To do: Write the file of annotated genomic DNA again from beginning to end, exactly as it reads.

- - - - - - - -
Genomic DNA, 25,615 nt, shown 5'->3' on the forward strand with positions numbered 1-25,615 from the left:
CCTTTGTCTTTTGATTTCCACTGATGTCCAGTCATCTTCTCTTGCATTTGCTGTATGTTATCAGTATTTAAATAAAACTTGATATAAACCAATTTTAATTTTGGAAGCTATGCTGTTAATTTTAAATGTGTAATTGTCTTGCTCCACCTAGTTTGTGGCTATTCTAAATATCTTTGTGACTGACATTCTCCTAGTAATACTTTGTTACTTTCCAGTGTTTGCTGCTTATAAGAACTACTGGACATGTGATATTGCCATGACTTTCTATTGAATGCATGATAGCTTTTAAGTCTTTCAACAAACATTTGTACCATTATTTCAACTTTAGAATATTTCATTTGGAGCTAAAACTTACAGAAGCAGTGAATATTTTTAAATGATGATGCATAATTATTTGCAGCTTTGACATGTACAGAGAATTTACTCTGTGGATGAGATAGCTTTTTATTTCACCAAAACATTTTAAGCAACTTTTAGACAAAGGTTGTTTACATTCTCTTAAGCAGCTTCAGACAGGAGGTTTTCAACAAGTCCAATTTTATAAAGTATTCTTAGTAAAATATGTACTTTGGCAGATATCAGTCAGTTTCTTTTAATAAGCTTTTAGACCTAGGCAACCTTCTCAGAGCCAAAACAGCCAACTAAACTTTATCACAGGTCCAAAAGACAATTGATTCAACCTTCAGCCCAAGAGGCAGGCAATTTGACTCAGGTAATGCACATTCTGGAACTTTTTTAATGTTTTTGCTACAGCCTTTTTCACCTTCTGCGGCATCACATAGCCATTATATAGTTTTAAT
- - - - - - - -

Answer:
Genomic DNA, 25,615 nt, shown 5'->3' on the forward strand with positions numbered 1-25,615 from the left:
CCTTTGTCTTTTGATTTCCACTGATGTCCAGTCATCTTCTCTTGCATTTGCTGTATGTTATCAGTATTTAAATAAAACTTGATATAAACCAATTTTAATTTTGGAAGCTATGCTGTTAATTTTAAATGTGTAATTGTCTTGCTCCACCTAGTTTGTGGCTATTCTAAATATCTTTGTGACTGACATTCTCCTAGTAATACTTTGTTACTTTCCAGTGTTTGCTGCTTATAAGAACTACTGGACATGTGATATTGCCATGACTTTCTATTGAATGCATGATAGCTTTTAAGTCTTTCAACAAACATTTGTACCATTATTTCAACTTTAGAATATTTCATTTGGAGCTAAAACTTACAGAAGCAGTGAATATTTTTAAATGATGATGCATAATTATTTGCAGCTTTGACATGTACAGAGAATTTACTCTGTGGATGAGATAGCTTTTTATTTCACCAAAACATTTTAAGCAACTTTTAGACAAAGGTTGTTTACATTCTCTTAAGCAGCTTCAGACAGGAGGTTTTCAACAAGTCCAATTTTATAAAGTATTCTTAGTAAAATATGTACTTTGGCAGATATCAGTCAGTTTCTTTTAATAAGCTTTTAGACCTAGGCAACCTTCTCAGAGCCAAAACAGCCAACTAAACTTTATCACAGGTCCAAAAGACAATTGATTCAACCTTCAGCCCAAGAGGCAGGCAATTTGACTCAGGTAATGCACATTCTGGAACTTTTTTAATGTTTTTGCTACAGCCTTTTTCACCTTCTGCGGCATCACATAGCCATTATATAGTTTTAAT